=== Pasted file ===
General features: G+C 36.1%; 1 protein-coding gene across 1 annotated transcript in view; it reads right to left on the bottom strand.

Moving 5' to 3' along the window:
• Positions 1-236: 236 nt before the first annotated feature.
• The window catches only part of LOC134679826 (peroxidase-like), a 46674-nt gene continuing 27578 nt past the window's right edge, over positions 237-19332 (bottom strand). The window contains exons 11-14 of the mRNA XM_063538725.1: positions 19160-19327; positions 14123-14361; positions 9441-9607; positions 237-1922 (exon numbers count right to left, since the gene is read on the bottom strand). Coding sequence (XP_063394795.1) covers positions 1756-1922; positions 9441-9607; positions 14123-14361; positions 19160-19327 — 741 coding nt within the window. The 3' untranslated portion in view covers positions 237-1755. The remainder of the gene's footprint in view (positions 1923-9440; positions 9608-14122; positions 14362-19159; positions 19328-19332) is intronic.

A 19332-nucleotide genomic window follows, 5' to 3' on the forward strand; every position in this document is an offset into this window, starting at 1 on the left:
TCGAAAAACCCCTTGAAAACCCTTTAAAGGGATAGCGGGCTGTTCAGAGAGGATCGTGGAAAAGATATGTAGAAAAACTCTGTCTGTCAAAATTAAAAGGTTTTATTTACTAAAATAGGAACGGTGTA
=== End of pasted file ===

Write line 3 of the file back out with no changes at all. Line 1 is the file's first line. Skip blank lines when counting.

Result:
• Positions 1-236: 236 nt before the first annotated feature.